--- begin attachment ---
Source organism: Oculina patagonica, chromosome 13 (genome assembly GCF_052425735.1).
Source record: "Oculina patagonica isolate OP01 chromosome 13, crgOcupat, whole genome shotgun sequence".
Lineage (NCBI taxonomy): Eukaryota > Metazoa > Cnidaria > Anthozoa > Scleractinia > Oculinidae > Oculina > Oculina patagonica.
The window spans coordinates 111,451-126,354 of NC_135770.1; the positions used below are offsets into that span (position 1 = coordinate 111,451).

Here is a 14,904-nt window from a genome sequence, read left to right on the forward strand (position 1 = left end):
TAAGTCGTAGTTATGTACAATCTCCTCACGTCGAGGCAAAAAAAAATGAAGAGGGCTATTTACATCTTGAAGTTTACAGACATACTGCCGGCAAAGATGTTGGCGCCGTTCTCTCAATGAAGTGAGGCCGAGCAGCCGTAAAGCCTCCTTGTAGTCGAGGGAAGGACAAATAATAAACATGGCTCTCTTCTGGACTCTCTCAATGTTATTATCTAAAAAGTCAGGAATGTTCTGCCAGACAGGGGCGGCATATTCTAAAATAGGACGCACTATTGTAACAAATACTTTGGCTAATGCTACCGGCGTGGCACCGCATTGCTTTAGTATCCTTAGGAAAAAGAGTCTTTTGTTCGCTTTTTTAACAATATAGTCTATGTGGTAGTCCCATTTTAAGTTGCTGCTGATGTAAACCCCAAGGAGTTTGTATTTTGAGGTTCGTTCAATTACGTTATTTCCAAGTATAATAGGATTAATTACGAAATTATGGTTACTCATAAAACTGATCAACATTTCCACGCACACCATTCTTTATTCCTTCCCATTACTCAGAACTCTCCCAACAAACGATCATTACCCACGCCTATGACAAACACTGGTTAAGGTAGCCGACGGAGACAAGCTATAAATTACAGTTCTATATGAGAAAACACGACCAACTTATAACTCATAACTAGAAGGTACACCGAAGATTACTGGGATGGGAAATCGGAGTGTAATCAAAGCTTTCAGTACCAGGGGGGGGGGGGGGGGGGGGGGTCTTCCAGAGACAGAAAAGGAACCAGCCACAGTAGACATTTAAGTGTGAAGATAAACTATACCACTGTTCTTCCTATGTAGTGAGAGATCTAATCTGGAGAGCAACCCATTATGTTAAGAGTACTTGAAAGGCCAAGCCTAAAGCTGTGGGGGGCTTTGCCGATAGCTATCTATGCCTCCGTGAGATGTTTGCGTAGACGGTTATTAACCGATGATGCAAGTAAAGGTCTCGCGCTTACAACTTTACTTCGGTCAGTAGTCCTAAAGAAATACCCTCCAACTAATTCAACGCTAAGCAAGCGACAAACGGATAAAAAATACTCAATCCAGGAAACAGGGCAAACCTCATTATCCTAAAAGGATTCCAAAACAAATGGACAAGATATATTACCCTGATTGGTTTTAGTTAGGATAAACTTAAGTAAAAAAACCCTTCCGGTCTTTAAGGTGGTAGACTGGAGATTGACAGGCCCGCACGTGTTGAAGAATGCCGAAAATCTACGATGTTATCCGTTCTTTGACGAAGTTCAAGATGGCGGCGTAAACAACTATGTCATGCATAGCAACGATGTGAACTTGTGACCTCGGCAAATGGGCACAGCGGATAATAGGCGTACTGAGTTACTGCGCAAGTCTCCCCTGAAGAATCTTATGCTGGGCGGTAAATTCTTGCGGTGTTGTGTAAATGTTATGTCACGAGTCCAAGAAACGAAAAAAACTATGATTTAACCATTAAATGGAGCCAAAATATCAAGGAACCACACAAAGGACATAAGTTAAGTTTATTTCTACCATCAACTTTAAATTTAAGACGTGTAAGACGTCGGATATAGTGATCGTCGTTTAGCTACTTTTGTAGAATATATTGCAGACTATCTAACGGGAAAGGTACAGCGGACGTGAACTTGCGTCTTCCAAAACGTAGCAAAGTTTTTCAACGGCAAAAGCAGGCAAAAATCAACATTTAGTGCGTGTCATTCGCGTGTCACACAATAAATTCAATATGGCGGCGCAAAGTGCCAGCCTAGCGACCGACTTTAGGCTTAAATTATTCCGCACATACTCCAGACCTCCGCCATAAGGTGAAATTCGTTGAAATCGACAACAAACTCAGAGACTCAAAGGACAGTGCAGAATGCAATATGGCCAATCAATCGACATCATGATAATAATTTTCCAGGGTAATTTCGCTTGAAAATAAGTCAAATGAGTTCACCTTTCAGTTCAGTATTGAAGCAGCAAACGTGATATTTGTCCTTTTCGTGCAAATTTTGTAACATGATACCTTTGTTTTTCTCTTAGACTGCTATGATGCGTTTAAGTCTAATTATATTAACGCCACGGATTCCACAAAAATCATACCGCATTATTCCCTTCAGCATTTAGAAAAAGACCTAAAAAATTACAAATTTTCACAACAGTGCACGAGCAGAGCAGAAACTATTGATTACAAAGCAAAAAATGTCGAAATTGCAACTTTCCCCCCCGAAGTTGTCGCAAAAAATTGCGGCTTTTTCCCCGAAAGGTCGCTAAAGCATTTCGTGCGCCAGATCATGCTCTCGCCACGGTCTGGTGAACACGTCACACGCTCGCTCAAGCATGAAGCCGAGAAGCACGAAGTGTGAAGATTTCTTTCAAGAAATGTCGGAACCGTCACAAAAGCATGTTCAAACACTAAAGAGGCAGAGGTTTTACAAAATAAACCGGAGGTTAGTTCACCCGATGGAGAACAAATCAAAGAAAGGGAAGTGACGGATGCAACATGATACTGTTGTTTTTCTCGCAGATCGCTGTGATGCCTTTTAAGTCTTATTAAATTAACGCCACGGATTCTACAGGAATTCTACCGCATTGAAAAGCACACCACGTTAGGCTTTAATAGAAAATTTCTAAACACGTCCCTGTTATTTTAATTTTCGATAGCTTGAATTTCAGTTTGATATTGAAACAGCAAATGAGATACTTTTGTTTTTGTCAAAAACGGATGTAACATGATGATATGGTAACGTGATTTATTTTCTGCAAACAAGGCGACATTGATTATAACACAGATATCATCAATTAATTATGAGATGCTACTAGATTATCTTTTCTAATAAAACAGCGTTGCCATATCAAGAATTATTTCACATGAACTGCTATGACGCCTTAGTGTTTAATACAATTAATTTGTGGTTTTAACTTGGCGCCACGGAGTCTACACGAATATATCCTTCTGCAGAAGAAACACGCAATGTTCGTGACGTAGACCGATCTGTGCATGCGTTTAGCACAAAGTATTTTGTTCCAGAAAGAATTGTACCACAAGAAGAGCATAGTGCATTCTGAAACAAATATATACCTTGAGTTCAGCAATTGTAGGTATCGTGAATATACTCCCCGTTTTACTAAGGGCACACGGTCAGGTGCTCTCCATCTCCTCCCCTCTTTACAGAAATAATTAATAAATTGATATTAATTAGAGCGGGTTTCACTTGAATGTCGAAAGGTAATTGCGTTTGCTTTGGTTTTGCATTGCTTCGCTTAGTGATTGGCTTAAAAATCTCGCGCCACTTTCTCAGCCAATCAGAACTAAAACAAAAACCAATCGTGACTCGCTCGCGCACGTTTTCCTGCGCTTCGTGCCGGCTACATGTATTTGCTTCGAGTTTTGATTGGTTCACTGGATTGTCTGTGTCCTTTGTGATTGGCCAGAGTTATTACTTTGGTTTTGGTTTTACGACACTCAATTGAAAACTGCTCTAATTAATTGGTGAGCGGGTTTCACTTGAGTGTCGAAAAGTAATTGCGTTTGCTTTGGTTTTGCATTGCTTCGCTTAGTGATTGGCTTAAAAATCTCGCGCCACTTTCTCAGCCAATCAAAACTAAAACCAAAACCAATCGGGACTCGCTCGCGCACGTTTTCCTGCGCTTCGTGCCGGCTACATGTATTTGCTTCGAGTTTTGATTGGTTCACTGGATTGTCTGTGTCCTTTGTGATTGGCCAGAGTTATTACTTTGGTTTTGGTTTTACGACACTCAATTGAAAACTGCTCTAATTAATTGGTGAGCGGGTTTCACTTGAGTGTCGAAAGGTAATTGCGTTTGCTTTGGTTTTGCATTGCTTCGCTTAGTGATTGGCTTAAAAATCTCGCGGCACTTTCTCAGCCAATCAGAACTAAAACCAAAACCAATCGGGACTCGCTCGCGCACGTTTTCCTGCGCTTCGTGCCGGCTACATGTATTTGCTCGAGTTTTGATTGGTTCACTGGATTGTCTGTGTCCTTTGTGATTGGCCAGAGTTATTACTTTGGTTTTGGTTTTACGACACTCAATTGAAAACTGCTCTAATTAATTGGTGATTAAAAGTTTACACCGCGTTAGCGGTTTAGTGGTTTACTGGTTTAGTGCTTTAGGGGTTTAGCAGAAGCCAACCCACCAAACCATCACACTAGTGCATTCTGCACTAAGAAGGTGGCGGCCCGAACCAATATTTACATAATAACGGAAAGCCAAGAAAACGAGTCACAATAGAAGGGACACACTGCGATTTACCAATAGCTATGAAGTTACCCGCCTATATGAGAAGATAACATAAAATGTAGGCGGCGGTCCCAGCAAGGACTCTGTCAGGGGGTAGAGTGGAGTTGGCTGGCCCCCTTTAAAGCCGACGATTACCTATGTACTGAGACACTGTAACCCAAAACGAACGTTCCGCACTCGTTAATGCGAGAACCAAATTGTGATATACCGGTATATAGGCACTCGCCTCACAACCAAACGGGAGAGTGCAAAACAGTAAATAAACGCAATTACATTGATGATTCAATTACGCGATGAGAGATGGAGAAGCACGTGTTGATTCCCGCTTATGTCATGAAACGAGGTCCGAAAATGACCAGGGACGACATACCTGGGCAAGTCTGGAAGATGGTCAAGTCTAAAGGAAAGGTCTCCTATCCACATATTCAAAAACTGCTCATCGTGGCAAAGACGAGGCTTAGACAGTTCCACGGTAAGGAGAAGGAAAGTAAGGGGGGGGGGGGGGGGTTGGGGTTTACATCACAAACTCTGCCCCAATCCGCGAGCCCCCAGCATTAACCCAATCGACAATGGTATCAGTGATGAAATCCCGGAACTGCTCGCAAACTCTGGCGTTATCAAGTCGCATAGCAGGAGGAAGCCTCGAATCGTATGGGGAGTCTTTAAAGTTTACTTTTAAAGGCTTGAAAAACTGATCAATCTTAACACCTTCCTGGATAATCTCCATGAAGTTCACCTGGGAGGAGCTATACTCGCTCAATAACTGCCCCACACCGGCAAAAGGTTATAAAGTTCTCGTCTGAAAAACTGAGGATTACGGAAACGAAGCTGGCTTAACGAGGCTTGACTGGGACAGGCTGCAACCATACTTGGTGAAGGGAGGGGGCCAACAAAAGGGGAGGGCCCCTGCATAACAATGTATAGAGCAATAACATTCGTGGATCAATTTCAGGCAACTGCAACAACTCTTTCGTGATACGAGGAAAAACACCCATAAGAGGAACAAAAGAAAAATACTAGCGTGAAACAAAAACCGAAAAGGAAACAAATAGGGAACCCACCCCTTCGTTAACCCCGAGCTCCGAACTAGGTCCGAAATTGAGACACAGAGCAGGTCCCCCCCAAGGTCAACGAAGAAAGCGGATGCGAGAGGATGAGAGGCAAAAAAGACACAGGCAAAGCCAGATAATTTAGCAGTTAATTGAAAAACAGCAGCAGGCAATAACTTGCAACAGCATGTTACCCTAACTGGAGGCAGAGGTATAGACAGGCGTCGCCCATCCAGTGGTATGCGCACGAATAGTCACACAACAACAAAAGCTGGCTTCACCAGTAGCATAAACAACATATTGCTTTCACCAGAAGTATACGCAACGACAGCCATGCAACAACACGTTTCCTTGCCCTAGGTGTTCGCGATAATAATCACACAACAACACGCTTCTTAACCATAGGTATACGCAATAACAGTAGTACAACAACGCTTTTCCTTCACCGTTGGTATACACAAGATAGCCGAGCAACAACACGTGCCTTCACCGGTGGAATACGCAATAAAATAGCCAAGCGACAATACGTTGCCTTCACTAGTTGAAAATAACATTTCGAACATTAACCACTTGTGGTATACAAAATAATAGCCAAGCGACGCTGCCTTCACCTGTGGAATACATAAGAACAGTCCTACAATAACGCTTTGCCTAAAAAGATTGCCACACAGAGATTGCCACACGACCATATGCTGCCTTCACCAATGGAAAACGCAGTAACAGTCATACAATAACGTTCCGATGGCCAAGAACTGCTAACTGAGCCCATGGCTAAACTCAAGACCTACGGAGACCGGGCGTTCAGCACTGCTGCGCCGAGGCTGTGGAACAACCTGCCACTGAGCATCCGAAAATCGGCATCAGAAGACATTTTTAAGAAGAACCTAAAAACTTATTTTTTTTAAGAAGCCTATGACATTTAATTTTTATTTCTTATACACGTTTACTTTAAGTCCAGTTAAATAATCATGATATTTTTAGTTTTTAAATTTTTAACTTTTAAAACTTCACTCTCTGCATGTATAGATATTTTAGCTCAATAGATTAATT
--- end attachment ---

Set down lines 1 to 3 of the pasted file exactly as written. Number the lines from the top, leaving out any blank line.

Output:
Source organism: Oculina patagonica, chromosome 13 (genome assembly GCF_052425735.1).
Source record: "Oculina patagonica isolate OP01 chromosome 13, crgOcupat, whole genome shotgun sequence".
Lineage (NCBI taxonomy): Eukaryota > Metazoa > Cnidaria > Anthozoa > Scleractinia > Oculinidae > Oculina > Oculina patagonica.